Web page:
MARTY, S.D. - Concerns are mounting about effects on the water supply of a large-scale hog farm being constructed on the Yankton Sioux Reservation in defiance of a tribal court order. The contained animal feeding operation, or CAFO, is about four miles from the reservation;s main village and two miles from its Head Start; it is also surrounded by small agricultural operations.
Long View Farms, the Hull, Iowa-based company building the hog farm, applied for a water permit on March 17. Over the next three months, 23 protests were filed with the South Dakota Department of Environment and Natural Resources, according to Garland Erbele, chief of the DENR water rights program. Entities submitting documents by the June 23 deadline included the Yankton Sioux Tribe, the BIA, South Dakota Peace & Justice Center, individual tribal members and non-Native residents of neighboring towns in the southeastern part of the state.
''This is not an Indian-vs.-white issue,'' said Frances Hart, Ihanktowan Dakota, secretary of the tribe's Business and Claims Committee, an elected group. ''It affects everyone living around here.''
A major concern is the amount of water Long View Farms will take from the 250-foot-deep Codell Aquifer in the process of producing 70,000 piglets a year. Some protest petitions noted that the closest monitoring wells are more than 20 miles away. (A local monitoring well constructed by the U.S. Army Corps of Engineers ceased functioning 15 years ago.)
''As trustee for the people, the DENR cannot appropriate water it does not know is there,'' wrote one petitioner.
Erbele countered this criticism by claiming that DENR has data from enough wells along the entire length of the aquifer to show him that it would support the hog farm's usage. ''We have extensive information,'' he said.
Those objecting to the permit also pointed to public health issues. Since manure from the farm will be spread on local fields, including land near the tribal Head Start, any contaminants present in the effluent, including antibiotic-resistant bacteria such as MRSA (methicillin-resistant Staphylococcus aureus), may affect water and air quality.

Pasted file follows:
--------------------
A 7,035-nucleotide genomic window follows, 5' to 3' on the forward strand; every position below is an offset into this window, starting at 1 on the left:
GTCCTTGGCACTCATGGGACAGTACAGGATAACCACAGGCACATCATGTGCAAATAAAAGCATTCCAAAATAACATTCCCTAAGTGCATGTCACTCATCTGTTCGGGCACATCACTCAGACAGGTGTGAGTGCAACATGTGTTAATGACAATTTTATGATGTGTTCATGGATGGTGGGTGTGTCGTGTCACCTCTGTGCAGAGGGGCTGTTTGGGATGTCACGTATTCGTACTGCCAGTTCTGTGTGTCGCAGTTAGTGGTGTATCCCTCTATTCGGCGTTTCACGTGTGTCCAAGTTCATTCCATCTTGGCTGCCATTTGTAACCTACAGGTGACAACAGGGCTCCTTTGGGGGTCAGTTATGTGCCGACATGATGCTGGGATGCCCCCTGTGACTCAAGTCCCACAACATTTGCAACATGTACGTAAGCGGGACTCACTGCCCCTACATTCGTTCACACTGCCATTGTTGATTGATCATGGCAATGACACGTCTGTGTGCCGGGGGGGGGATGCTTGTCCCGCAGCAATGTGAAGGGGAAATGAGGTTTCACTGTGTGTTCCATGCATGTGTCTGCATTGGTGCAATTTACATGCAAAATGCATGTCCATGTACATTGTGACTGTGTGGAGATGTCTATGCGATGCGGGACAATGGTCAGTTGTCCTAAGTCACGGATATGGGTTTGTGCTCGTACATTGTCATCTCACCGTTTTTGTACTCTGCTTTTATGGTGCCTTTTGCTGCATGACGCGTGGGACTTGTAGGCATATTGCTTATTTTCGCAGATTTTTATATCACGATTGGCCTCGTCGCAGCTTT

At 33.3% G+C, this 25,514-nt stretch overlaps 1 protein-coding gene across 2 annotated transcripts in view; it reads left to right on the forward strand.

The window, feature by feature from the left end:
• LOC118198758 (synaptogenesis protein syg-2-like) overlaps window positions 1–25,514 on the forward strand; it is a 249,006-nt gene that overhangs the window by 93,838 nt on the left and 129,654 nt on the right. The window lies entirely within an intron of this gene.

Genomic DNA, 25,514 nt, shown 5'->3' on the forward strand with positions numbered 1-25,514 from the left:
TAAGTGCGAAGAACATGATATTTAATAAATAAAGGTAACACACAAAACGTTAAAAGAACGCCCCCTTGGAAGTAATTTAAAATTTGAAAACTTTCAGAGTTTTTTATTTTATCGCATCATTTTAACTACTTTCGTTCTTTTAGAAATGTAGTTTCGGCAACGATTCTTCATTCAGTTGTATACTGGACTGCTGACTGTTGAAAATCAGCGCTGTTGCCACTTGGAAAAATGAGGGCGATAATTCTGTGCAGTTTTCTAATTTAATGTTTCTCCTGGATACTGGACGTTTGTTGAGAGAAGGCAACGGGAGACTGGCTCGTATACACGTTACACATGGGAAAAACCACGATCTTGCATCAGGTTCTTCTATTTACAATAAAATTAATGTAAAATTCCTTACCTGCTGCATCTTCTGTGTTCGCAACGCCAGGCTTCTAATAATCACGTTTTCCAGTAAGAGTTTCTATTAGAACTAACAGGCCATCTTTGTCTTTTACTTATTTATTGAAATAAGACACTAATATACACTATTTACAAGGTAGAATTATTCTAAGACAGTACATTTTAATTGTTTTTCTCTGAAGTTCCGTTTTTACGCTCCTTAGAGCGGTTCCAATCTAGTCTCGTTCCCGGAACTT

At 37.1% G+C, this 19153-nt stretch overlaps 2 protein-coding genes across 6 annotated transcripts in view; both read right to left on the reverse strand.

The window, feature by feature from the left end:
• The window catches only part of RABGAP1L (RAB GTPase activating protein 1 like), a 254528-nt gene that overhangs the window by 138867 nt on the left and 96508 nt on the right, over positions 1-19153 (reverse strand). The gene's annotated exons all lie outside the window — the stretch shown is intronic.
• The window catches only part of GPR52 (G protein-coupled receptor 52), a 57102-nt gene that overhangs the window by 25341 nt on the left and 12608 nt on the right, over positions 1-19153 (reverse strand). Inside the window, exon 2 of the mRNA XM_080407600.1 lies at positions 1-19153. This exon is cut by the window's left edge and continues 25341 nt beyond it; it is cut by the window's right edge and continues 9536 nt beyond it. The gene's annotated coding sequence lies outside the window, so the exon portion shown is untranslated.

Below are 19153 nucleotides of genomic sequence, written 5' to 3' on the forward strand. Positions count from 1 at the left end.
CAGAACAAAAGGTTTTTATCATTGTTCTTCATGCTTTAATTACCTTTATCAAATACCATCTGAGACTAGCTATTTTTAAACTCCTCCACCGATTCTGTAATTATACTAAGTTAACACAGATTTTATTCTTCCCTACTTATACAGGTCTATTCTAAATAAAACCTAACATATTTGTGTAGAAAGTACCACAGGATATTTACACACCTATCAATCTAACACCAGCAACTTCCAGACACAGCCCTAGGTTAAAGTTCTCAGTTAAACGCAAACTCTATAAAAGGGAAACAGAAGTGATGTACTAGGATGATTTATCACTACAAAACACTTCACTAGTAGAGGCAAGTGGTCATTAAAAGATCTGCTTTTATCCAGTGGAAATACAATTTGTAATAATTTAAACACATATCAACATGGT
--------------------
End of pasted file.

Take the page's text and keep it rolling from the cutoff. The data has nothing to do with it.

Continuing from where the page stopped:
Manure spills, due to equipment failure or human error, could increase exposures. ''The farm can store millions of gallons of waste on its hilltop site above the Missouri River, which will supply water to people in South Dakota, Iowa and Minnesota through the new Lewis and Clark Pipeline,'' said local resident Joan Olive. ''Do all those people really want their water supply endangered?''
Recent research appears to support these concerns. In 2007, the U.S. Centers for Disease
Control and Prevention reported that in Europe, MRSA had crossed over into the human population from hog farms, where such bacteria develop as a result of the large amounts of antibiotics fed to the hogs. Also in 2007, the international scientific journal Veterinary Microbiology reported that MRSA is found at 45 percent of Canadian hog farms and in 20 percent of Canadian pig farmers, a higher infection rate than that of the general population.
Of additional concern is the fact that the CDC is investigating higher incidences of community-acquired MRSA in Native populations. This form of the disease appears in people without the usual risk factors, such as a recent hospitalization.
According to Jeanne Goodman, administrator of DENR's surface water quality program, distances from manure applications to homes, farms and schools are not set by the state of South Dakota but rather by local commissions and/or zoning boards.
Notably, Charles Mix County, where the Yankton Sioux Reservation is located, has no such regulations. According to Olive, owners of concentrated animal feeding operations, or CAFOs, appear to seek out locales that do not have zoning that would constrain their activities.
''Typically, people don't realize what's going on until the CAFO breaks ground,'' said Olive. ''That's what happened here. If you had zoning, there'd be a public process; there'd be hearings. Local people would have a voice.''
Charles Mix County's lack of zoning did make it a more attractive location to Long View Farms, said the company's lawyer, Dave Nadolski, of Sioux Falls. When asked whether a more remote location could have been chosen, rather than one in the midst of the Yankton Sioux Tribe's landholdings, he replied that none was available in the county. ''The nearest community is four miles away,'' he said, referring to the tribe's main village of Marty. ''Farms have been located four or five miles away from regular communities as well.''
Long View Farms' water permit application will come before the water management board at its next regular session in Pierre, the state capital, Oct. 2 - 3. The board, which is appointed by the governor, will issue a decision during the session, Erbele said.
At the board's Dec. 2 - 3 session, it will sum up its decision-making process by issuing findings of fact and conclusions of law, he said. At that point, anyone who disagrees with the result has 30 days to file an appeal in circuit court.
''If that happens, all bets are off in terms of how long it may take to resolve the situation.''